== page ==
Certain to become a fixture in the pensions world

Certain to become a fixture in the pensions world the Playpen is an opportunity for us to change how we view pensions.

With a focus on value, social media engagement and education it provides an opportunity to take a new look at the old approach and, where necessary, prune out-dated ideas.

By harnessing the power of the people it might even bring trust back into the financial system!
The Playpen will also encourage employers to look beyond their scheme, across the understanding chasm towards employees in a very real sense.

Rather than merely examining the operational challenges, costs, fees and performance of a scheme, employers have an amplified opportunity to consider how corporate pensions can be best communicated to employees. The best benefits in the world mean nothing if misunderstood or under-utilised.

The financial landscape continues evolving in this challenging economic environment, and responsibility (and risk) for decisions is placed increasingly in the hands of ill-equipped workers. Thus the pressure to make the right long term decision is important as never before. There is a danger that employees will believe that being auto-enrolled in a company pension will adequately fund their desired lifestyle beyond retirement and we must be wary of such complacency. Additionally, as we have seen recently (in regards to interest only mortgages) seemingly simple decisions can have long felt, and expensive, negative outcomes which can lead to financial despair.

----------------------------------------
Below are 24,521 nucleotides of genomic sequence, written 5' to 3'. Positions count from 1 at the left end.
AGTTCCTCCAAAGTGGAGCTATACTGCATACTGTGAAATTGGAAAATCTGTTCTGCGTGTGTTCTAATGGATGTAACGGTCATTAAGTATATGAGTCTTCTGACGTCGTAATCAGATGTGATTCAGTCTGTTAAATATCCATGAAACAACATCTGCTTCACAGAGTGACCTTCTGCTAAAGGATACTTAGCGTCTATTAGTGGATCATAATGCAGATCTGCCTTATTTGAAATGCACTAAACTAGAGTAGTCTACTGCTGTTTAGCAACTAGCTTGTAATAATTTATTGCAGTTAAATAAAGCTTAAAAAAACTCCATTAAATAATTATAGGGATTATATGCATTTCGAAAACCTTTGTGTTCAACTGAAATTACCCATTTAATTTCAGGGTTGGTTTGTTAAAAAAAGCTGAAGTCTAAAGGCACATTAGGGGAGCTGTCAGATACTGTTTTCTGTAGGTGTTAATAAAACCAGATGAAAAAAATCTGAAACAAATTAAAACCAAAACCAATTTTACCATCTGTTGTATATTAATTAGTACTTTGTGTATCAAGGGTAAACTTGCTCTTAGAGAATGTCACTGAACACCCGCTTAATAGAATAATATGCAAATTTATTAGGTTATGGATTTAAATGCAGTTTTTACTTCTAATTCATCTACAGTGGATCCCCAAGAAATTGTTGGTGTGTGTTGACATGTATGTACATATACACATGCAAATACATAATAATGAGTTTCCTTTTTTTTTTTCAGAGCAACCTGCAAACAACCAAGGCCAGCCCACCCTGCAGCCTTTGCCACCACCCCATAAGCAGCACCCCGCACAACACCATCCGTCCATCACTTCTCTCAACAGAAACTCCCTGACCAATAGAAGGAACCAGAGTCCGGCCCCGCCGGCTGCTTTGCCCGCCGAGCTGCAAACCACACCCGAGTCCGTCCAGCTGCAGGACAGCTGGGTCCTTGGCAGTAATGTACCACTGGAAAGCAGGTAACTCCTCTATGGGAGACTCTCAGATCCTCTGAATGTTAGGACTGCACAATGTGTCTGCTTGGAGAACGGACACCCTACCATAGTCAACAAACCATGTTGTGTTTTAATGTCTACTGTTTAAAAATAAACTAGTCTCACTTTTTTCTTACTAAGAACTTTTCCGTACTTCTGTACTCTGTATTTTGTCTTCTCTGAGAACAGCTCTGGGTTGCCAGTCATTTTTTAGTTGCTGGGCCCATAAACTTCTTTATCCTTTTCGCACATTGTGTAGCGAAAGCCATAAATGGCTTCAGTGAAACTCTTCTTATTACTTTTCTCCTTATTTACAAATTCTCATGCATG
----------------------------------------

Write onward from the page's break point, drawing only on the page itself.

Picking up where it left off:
The national roll out of auto-enrolment is a singularly unique opportunity to encourage greater understanding, better habits and improved money management.  Raising the financial capability skills of the workforce will become a bigger priority for many employers who are seen as (potentially) trusted sources of guidance and information. In turn employers will wish to be seen as understanding the pressure many employees face at this time of rising costs and static salaries.

Some companies might be reticent about crossing the regulatory line which separates education from advice which is why our ambition at Blackbullion is to make the case for independent, passionate and engaging workplace financial education. Not as an opportunity to distribute product but to quench the thirst for financial knowledge we see in the young people we meet every day.

It is because of them we are obsessed with the idea that being master of your money is far preferable to being slave to your debt. We know that employees with greater financial capability skills are more productive, more able to handle the downturns in the inevitable ebb and flow of life and less likely to suffer from physical and mental stress over financial worries

The Money sickness syndrome report (AXA 2010) found that as many as 90% of adults suffer symptoms arising from stress, one of the most common causes of workplace absence. This is estimated to cost the economy £3.7 billion a year in lost productivity, with 1.4 million people taking time off because of money worries.

Reams of stats coming out of the US and Australia present compelling evidence that companies can improve their bottom line by helping their employees take care of their own. An engaged workforce, confident in its employers’ commitment is more productive and motivated and in no cohort is this more evident that in generation X and the elusive millenials.

Financial education is not altruism, its corporate common sense.

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